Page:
Anyway, the Japanese player sounds in a very "analog" way, that is, one in which there is no room for irritation, but only for liquidity. You can listen to this sound for hours without getting tired. It has a low bass with an emphasized mid-range, which brings the soundstage closer to us and the foreground is the most important element of the soundstage. The high treble is warm, but mainly when using the Pulse filter. But it is this filter that gives the sound refinement.

If someone says that a CD is "passe", he is only talking about the mainstream - in high-end it is still one of the best ways to reproduce a digital signal - only SACDs offer even better sound. A good file player - see Aurender N20 - can do a lot, but in direct comparison the physical disc is still better, more internally complex sound medium. Therefore, I recommend this two-box player to anyone looking for a reliable, beautiful sounding music source.


CEC DEVICES ARE extremely solid - they are also heavy. This is due to both, the rigid chassis and the weight of its drive. The housing is made of thick, bent metal sheets, and the device stands on albumin feet.


From the outside, the TL2 N looks just like many other CD players and transports. It is distinguished by a sliding top-loader transport lid, which easily gathers dust. The front of the device is made of a 5 mm thick aluminum plate with a cut out window covered with a transparent plate. Underneath there is a small, not very legible display known from devices from the 90s.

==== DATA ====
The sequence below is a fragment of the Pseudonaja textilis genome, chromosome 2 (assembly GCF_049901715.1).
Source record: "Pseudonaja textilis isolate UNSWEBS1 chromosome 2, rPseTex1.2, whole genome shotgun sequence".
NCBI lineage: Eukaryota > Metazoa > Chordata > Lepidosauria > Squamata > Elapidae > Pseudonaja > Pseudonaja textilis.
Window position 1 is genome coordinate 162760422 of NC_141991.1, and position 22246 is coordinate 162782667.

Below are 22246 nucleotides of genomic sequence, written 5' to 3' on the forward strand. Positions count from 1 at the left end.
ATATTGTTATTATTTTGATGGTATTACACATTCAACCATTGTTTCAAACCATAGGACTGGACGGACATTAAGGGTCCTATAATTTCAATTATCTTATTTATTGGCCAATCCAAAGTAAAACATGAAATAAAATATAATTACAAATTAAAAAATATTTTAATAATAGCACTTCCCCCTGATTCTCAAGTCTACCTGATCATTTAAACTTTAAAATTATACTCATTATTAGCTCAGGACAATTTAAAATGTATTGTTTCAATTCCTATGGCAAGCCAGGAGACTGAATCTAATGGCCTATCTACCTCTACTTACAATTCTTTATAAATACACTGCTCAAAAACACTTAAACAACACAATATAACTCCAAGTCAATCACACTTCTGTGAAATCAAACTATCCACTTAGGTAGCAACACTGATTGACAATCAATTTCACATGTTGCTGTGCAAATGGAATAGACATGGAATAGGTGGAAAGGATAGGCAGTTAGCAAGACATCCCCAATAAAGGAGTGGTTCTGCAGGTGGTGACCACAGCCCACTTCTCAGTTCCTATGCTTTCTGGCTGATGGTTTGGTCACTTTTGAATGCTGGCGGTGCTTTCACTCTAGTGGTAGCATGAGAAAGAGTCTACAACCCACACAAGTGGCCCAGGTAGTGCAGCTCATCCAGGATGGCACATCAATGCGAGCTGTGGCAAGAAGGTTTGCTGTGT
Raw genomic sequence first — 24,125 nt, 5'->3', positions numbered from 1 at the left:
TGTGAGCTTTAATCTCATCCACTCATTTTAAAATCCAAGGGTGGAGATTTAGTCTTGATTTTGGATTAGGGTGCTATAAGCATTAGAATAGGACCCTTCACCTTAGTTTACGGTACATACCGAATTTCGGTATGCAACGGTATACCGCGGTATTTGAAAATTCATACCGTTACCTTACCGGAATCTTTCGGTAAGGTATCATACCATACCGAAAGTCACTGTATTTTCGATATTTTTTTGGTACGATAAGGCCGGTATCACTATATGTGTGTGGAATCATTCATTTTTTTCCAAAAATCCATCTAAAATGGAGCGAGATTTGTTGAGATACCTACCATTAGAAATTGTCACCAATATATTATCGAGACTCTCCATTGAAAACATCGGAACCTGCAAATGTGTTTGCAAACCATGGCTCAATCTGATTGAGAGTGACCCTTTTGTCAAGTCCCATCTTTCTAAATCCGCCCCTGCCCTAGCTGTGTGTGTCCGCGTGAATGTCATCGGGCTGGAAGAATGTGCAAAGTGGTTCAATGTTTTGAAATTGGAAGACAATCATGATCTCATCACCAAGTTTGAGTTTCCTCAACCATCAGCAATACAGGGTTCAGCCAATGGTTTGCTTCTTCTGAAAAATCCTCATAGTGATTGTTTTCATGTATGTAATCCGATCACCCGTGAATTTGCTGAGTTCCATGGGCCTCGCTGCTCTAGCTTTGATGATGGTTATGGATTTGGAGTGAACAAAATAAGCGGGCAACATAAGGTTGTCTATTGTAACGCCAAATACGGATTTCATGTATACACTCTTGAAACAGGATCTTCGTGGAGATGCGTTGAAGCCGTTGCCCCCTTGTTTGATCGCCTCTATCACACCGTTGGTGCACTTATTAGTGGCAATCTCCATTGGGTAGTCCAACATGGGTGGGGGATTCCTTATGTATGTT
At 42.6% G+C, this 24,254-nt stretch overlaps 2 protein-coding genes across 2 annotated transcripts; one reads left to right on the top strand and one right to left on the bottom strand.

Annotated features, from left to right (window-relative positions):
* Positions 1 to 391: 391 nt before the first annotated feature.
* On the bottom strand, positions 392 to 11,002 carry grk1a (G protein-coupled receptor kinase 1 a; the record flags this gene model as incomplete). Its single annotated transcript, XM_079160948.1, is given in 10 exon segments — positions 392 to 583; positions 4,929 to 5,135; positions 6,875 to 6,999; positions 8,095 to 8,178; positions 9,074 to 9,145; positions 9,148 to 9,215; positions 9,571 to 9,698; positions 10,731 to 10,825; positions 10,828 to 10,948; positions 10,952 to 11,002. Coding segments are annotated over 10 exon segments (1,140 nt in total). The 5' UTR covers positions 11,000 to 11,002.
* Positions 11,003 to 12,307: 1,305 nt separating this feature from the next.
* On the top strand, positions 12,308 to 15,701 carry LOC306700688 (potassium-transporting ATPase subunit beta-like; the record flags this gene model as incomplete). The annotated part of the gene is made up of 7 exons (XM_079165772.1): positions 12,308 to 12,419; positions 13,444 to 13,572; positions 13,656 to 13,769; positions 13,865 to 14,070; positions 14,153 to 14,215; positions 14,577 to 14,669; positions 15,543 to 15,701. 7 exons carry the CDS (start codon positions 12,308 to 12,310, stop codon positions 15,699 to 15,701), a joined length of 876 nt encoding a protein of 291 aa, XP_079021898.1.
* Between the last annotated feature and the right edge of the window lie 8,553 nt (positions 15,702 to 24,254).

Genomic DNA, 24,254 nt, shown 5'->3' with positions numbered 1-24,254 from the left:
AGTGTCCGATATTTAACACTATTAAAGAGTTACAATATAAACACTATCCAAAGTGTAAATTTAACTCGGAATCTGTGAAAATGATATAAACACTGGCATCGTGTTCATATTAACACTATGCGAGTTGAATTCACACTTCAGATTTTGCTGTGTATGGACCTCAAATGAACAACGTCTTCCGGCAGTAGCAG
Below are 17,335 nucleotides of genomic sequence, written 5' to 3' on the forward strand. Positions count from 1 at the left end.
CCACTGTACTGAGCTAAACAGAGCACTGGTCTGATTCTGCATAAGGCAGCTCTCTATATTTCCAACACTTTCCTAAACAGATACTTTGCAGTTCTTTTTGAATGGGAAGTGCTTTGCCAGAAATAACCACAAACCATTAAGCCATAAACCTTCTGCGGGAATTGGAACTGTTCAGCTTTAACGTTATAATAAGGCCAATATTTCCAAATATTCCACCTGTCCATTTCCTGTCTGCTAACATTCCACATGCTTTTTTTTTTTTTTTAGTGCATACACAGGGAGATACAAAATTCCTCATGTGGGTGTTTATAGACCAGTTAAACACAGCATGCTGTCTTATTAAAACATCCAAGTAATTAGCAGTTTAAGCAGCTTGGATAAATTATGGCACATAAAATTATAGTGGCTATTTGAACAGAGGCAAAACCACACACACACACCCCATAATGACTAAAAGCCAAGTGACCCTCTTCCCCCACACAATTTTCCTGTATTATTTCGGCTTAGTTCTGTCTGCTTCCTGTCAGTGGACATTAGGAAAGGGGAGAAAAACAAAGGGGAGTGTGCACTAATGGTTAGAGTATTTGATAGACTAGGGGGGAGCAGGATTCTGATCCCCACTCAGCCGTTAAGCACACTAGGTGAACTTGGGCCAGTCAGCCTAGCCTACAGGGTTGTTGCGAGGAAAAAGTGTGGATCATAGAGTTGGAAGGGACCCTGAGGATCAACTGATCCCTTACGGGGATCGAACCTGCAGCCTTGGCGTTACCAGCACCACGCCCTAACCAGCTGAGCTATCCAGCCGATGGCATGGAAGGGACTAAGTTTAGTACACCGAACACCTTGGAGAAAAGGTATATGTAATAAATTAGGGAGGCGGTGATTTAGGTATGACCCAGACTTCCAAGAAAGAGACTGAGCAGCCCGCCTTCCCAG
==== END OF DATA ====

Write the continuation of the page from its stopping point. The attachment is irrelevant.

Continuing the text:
Similarly to turntables, here the shaft on which the disc is placed is decoupled. Together with the optics system, it is bolted to a thick, aluminum plate decoupled from the base by four elements resembling silicone rubber - two at the front are different in color than the two at the back, so I assume that they also have different mechanical properties. The disc clamp weighting 380 g is made of brass. The controls and outputs are on the PCB behind the drive.

The power supply is based on a medium-sized Bando toroidal transformer. It has two secondary windings, and thus we have two separate stabilized power supplies. You can see Rubycon filtering capacitors in them.

The remote control is newer than the display, but still quite old. In addition to controlling the drive and upsampling, functions also available from the front of the device, the remote control can also dim or turn off the display and backlight, as well as loop the track and the disc and program its playback.


The ELECTRONIC CIRCUIT OF THE DA SL TRANSMITTER looks quite simple. It is mounted on one printed circuit board, occupying less than half of the inside of the housing and divided into two sections: input and output.